Risks in Google killing Adobe Flash

Google has to be very careful, now, in doing what the open source community might call "amazing." Because even open source can violate antitrust laws, when its power is abused by a dominant player.

We have a problem at our house.

My son loves The Daily Show, but for some reason he can't load Adobe Flash 10 on his Windows PC.  It claims to load, but then Windows tells him it's not there. (I tried "switch to Linux." It just re-opened the Generation Gap.)

(BLaugh did this delightful cartoon on the theme of Adobe Flash in 2007. I made it smaller here so as to not steal BLaugh's bandwidth. You can support them with a visit, clicking around to their other good stuff.)

Google could solve his problem in a flash, the Free Software Foundation says. Just switch from supporting Flash to the VP8 codec recently acquired with ON Technologies on YouTube.

"This would be amazing," the FSF says. Everyone would join the switch and my son's problem would be over.

Yes, I think it would be amazing. It could also make Google as we know it disappear.

One thing Google has tried to be extra careful about in its rise to prominence is not calling attention to its power. Antitrust authorities generally look for two things before they pounce -- power and abuse of power.

Adobe would certainly call a codec switch abuse of power. We could disagree on this point, and have a very nice argument about it. But a nice argument is one thing, legal depositions another.

And once the Department of Justice starts taking depositions, the Age of Google is over.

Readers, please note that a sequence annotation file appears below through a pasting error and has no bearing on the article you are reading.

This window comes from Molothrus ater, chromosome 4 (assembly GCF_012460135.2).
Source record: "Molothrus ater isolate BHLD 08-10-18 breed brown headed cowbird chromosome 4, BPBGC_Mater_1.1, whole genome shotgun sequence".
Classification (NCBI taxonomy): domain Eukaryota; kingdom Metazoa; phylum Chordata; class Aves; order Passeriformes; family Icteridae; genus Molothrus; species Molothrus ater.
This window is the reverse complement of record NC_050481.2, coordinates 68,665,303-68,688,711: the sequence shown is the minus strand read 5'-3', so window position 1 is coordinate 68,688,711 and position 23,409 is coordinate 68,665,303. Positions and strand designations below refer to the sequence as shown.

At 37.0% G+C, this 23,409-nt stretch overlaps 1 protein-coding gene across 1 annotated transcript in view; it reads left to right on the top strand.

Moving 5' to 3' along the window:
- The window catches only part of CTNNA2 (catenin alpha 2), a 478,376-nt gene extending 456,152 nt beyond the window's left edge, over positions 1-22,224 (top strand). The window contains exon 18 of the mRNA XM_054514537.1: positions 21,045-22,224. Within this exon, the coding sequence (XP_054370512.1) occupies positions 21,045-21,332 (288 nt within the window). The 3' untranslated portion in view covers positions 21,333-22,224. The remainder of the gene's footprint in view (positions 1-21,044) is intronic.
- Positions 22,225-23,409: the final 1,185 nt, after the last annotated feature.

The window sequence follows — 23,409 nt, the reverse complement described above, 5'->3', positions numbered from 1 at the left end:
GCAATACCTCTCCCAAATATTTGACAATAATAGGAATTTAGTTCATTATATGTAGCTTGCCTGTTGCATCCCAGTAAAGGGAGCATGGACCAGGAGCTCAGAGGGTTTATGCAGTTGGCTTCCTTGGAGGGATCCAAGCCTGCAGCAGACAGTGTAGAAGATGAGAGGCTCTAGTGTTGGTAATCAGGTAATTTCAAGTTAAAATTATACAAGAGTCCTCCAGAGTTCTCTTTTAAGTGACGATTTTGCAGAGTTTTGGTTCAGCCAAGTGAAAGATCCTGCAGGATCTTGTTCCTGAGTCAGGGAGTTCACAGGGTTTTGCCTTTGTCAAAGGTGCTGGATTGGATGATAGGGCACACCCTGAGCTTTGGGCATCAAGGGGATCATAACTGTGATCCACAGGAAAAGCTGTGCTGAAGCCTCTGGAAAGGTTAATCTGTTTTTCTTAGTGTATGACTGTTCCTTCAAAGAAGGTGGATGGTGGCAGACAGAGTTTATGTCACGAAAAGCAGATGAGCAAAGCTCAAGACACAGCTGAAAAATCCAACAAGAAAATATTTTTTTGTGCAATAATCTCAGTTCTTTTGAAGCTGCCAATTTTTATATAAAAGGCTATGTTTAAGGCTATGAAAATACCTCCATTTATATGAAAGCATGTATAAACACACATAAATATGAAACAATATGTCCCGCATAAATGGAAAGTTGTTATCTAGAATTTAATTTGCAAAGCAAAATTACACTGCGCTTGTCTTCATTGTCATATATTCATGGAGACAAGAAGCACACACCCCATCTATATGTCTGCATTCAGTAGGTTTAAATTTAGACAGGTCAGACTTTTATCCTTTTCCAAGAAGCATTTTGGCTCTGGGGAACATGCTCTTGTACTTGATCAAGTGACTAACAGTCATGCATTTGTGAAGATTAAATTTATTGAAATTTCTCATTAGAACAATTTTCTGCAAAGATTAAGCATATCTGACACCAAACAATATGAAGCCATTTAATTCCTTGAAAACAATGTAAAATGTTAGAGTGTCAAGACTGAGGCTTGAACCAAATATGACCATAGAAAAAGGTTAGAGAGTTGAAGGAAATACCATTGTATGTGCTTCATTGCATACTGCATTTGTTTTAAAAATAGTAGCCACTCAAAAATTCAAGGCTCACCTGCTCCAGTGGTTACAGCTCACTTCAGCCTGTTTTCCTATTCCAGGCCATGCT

This is really what happened to Microsoft. It wasn't that the Justice Department launched an antitrust suit, or that Microsoft signed a consent decree. Microsoft's reign was over the day the Justice Department started investigating it.

Because on that day, Microsoft started hiring lawyers. Lots of lawyers. Good lawyers. It also hired a lot more PR people. Good ones.

When a company is busy hiring good lawyers and good PR people, it has less money to pay good engineers.  Worse, those good lawyers and PR people get in the way of engineering, questioning everything being done from their perspective, warning of dire consequences if their sage advice is ignored.

Pretty soon you're not making a move without the lawyers, or talking to anyone without a PR minder by your side. Life becomes a lot less fun, and the best of those engineers start drifting away.

We have lawyers in my family, and as a journalist I have many friends who have made money in PR. But they're like the spice in the corporate stew. When things get too hot stew stops tasting good.

Enough of the analogies. Point is that Google has to be very careful, now, in doing what the open source community might call "amazing."

Because even open source can violate antitrust laws, when its power is abused by a dominant player.

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